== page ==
Several studies have indicated that a vulnerability in the development and regulation of brain function is involved in sudden infant death syndrome (SIDS). The aim of this study was to investigate the genes encoding the brain aquaporins (AQPs) AQP1 and AQP9 in SIDS. The hypothesis was that specific variants of these genes are part of the genetic vulnerability predisposing infants to sudden unexpected death. The study included 168 SIDS cases with a median age of 15.5 (range 2–52) weeks and 372 adolescent/adult deceased controls with a median age of 44 (range 11–91) years. In the AQP1 gene, the rs17159702 CC/CT genotypes were found to be associated with SIDS (p = 0.02). In the AQP9 gene, the combination of a TT genotype of rs8042354, rs2292711 and rs13329178 was more frequent in SIDS cases than in controls (p = 0.03). In the SIDS group, an association was found between genetic variations in the AQP1 gene and maternal smoking and between the 3xTT combination in the AQP9 gene and being found lifeless in a prone position. In conclusion, this study adds further evidence to the involvement of brain aquaporins in SIDS, suggesting that specific variants of AQP genes constitute a genetic predisposition, making the infant vulnerable to sudden death together with external risk factors and probably other genetic factors.
Sudden infant death syndrome (SIDS) is defined as the sudden unexpected death of an infant less than 1 year of age, with the onset of the fatal episode apparently occurring during sleep, and which remains unexplained after a thorough investigation, including a complete autopsy and a review of the circumstances of the death and the clinical history .
Several studies have indicated that a vulnerability in the development and regulation of brain function is involved in SIDS [2,3,4,5]. The most robust neurochemical abnormality involves the medullary serotonergic (5-HT) system, and it has been proposed that an important subset of SIDS infants has serotonergic abnormalities, leading to a failure of protective brainstem responses [6, 7].
Aquaporins (AQPs) are a group of proteins that function as water channels; they facilitate the rapid transport of water and other solutes across the plasma membrane. The three best characterised aquaporins in the brain are AQP1, AQP4 and AQP9 . AQP4 is the main water channel in the brain and spinal cord and it plays a role in brain water homeostasis and neural signal transduction [9, 10]. In mice, it has been reported that a lack of AQP4 expression is paralleled by abnormally high levels of 5-HT in various areas of the brain . This may indicate that a well-functioning water balance is important for the regulation of neurotransmitters, suggesting a possible explanation for the 5-HT imbalances observed in SIDS .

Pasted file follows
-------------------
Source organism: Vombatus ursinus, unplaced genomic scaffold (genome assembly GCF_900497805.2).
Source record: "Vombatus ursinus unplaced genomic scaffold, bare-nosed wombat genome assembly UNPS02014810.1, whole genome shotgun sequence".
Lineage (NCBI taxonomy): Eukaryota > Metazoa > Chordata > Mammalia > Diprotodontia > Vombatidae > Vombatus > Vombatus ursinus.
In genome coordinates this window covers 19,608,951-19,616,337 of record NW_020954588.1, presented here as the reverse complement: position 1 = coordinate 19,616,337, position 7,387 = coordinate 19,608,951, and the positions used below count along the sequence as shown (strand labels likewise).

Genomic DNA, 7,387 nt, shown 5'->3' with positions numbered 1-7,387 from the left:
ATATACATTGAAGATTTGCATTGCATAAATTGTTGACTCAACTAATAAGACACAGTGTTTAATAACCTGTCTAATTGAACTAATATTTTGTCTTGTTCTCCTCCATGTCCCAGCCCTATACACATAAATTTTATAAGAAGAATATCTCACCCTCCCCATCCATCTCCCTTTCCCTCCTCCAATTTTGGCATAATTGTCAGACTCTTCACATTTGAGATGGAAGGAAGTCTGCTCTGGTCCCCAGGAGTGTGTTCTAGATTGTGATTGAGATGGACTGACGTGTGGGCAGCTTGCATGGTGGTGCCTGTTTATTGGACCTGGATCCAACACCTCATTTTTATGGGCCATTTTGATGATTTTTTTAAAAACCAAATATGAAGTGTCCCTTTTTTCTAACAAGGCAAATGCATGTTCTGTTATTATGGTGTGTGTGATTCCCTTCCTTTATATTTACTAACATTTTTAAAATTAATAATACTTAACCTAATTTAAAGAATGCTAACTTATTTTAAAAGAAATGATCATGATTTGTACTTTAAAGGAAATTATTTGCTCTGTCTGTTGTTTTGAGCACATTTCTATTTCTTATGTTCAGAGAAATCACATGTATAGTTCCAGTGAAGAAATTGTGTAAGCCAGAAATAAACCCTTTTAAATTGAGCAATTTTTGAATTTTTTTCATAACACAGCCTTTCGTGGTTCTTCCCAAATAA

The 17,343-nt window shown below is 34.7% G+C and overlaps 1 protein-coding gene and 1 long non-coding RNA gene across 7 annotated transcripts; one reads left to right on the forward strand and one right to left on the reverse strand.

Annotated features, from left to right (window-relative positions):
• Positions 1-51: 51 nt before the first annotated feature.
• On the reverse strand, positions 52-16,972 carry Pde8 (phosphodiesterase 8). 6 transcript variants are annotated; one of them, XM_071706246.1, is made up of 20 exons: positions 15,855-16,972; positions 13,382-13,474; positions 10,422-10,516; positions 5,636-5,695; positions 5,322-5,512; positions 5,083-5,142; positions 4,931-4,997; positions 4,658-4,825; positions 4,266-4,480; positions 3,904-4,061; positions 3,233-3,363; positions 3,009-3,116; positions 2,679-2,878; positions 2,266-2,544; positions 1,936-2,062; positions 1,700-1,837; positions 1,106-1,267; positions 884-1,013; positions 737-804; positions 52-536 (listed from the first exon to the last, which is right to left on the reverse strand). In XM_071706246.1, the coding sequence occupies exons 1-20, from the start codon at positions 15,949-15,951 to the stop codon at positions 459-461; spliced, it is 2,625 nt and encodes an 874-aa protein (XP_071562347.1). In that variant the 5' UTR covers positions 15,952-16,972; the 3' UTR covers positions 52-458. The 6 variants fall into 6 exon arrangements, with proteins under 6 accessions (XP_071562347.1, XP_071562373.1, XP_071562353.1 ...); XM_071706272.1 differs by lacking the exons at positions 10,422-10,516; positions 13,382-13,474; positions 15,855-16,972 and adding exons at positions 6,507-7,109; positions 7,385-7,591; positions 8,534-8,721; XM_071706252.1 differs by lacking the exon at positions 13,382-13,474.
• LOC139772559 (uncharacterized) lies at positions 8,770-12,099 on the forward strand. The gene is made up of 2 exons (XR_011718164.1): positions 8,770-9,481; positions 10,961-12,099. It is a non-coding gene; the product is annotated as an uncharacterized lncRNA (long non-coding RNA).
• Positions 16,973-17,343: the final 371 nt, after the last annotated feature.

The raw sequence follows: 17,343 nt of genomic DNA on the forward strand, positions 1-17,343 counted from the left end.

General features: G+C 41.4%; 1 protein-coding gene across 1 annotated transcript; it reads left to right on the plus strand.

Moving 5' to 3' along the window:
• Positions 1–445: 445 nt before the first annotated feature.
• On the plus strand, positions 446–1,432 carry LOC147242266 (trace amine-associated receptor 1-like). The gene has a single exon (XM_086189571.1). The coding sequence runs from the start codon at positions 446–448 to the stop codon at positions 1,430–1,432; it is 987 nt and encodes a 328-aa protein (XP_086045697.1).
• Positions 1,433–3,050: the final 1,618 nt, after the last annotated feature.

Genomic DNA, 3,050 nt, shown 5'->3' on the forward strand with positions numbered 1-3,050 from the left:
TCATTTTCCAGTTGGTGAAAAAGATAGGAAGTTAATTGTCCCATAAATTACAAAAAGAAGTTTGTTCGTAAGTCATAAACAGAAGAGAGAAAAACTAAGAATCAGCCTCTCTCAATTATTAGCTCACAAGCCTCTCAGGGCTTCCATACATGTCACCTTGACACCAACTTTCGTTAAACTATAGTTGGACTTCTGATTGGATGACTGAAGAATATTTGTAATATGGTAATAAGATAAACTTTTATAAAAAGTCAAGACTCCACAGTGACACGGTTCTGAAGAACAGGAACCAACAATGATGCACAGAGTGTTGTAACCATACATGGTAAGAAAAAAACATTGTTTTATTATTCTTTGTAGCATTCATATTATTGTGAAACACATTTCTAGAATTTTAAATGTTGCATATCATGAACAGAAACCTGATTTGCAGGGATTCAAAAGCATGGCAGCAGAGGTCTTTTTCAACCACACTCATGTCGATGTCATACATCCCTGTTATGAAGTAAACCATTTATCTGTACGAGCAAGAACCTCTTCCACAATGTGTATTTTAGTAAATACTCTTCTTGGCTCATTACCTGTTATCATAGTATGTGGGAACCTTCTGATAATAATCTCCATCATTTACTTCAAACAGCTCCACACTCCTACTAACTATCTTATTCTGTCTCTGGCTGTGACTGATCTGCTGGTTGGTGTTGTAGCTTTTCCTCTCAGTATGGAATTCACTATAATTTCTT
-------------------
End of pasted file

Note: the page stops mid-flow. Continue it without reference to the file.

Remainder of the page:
In a previous study of the AQP4 gene in Norwegian SIDS, an association was found between rs2075575 CT/TT and SIDS , even though this was not replicated in a study of Swiss SIDS cases . An association between a CC genotype (4xCC) in four SNPs (rs17375748, rs1130183, rs12133079 and rs1186688) in the gene encoding the potassium channel Kir4.1 and SIDS has also been reported . This channel is co-expressed with AQP4, and together, they compose a multifactorial unit responsible for maintaining ion and water homeostasis in the brain. The findings in SIDS so far, both concerning the serotonergic network and aquaporins, as well as the lack of clarity with regard to AQP4 and SIDS, may point to related proteins, such as AQP1 and AQP9. AQP1, AQP4 and AQP9 have been shown to have altered levels of expression in several brain disorders in rodents and humans .
AQP1 is located in the apical membrane of the choroid plexus, where it is involved in the formation of cerebrospinal fluid but it is also expressed in the capillary endothelium in many organs and in the tubular epithelium of the kidneys . AQP1 has been linked to hydrocephalus conditions and probably plays a role in the development of cytotoxic oedema . Hypoxia and ischaemia have been shown to stimulate increased AQP1 expression both in vitro and in vivo . AQP1 is reported to be upregulated in pathological states such as brain tumours and Alzheimer’s disease [18, 19].
AQP9 is the only aquaglyceroprotein in the brain; this AQP transports glycerol, amino acids and lactate in addition to water. In the brain, AQP9 is expressed in neurons in the brainstem and in the midbrain, and AQP9 is enriched in the inner mitochondrial membrane . Its level of expression is under the control of insulin, and it is believed that AQP9 is involved in energy metabolism in the brain .
The purpose of the present study was to investigate genetic variations in the genes encoding AQP1 and AQP9 in SIDS cases and controls. Our hypothesis is that specific variants of these genes predispose infants to sudden unexpected death.
Materials and methods
The individuals included in this study consisted of 168 SIDS cases and 372 adolescent/adult controls (Table 1). All cases were collected between 1988 and 2013, and all underwent autopsy at the Department of Forensic Medicine at Oslo University Hospital. The investigation protocol included an evaluation of the circumstances of death, a review of their medical and family history, a total skeletal radiographic examination and a thorough autopsy with extensive histologic and microbiologic examinations, including a neuropathological examination and toxicological analysis. Adolescent/adult controls were consecutively collected in 2001–2011 from medico-legal autopsies of cases originating from the same geographical area as the SIDS cases. All SIDS cases and controls included in this study were of Caucasian ethnicity.